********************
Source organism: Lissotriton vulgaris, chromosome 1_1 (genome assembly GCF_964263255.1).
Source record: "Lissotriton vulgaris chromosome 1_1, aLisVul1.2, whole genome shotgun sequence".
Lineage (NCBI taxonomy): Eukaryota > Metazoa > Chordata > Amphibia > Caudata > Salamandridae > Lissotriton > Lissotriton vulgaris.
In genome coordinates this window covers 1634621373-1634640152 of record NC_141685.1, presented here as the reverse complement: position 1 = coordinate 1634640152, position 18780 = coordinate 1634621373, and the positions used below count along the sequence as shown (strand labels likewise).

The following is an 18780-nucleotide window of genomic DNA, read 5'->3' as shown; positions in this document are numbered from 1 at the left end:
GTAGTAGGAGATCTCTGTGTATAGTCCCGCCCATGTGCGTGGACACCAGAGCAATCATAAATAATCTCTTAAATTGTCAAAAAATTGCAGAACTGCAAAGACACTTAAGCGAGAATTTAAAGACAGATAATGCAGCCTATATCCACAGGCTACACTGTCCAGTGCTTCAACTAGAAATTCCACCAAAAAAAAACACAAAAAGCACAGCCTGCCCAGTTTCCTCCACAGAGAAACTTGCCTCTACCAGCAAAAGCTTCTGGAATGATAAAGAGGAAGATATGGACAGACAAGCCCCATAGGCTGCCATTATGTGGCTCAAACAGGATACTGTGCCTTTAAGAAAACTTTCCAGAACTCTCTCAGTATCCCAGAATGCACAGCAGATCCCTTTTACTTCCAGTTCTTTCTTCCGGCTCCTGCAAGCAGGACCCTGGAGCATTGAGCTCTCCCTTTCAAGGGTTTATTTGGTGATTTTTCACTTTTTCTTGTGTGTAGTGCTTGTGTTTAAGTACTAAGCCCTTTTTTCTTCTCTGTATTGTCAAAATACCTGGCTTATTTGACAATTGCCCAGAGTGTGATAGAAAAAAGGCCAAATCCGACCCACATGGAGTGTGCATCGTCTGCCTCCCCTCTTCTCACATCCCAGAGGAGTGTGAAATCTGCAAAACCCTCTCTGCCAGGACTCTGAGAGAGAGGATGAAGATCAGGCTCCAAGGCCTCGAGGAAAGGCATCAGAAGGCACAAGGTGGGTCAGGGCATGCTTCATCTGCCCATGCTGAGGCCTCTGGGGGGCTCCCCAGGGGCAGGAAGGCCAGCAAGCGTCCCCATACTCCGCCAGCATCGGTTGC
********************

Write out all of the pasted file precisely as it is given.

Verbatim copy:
Source organism: Lissotriton vulgaris, chromosome 1_1 (genome assembly GCF_964263255.1).
Source record: "Lissotriton vulgaris chromosome 1_1, aLisVul1.2, whole genome shotgun sequence".
Lineage (NCBI taxonomy): Eukaryota > Metazoa > Chordata > Amphibia > Caudata > Salamandridae > Lissotriton > Lissotriton vulgaris.
In genome coordinates this window covers 1634621373-1634640152 of record NC_141685.1, presented here as the reverse complement: position 1 = coordinate 1634640152, position 18780 = coordinate 1634621373, and the positions used below count along the sequence as shown (strand labels likewise).

The following is an 18780-nucleotide window of genomic DNA, read 5'->3' as shown; positions in this document are numbered from 1 at the left end:
GTAGTAGGAGATCTCTGTGTATAGTCCCGCCCATGTGCGTGGACACCAGAGCAATCATAAATAATCTCTTAAATTGTCAAAAAATTGCAGAACTGCAAAGACACTTAAGCGAGAATTTAAAGACAGATAATGCAGCCTATATCCACAGGCTACACTGTCCAGTGCTTCAACTAGAAATTCCACCAAAAAAAAACACAAAAAGCACAGCCTGCCCAGTTTCCTCCACAGAGAAACTTGCCTCTACCAGCAAAAGCTTCTGGAATGATAAAGAGGAAGATATGGACAGACAAGCCCCATAGGCTGCCATTATGTGGCTCAAACAGGATACTGTGCCTTTAAGAAAACTTTCCAGAACTCTCTCAGTATCCCAGAATGCACAGCAGATCCCTTTTACTTCCAGTTCTTTCTTCCGGCTCCTGCAAGCAGGACCCTGGAGCATTGAGCTCTCCCTTTCAAGGGTTTATTTGGTGATTTTTCACTTTTTCTTGTGTGTAGTGCTTGTGTTTAAGTACTAAGCCCTTTTTTCTTCTCTGTATTGTCAAAATACCTGGCTTATTTGACAATTGCCCAGAGTGTGATAGAAAAAAGGCCAAATCCGACCCACATGGAGTGTGCATCGTCTGCCTCCCCTCTTCTCACATCCCAGAGGAGTGTGAAATCTGCAAAACCCTCTCTGCCAGGACTCTGAGAGAGAGGATGAAGATCAGGCTCCAAGGCCTCGAGGAAAGGCATCAGAAGGCACAAGGTGGGTCAGGGCATGCTTCATCTGCCCATGCTGAGGCCTCTGGGGGGCTCCCCAGGGGCAGGAAGGCCAGCAAGCGTCCCCATACTCCGCCAGCATCGGTTGC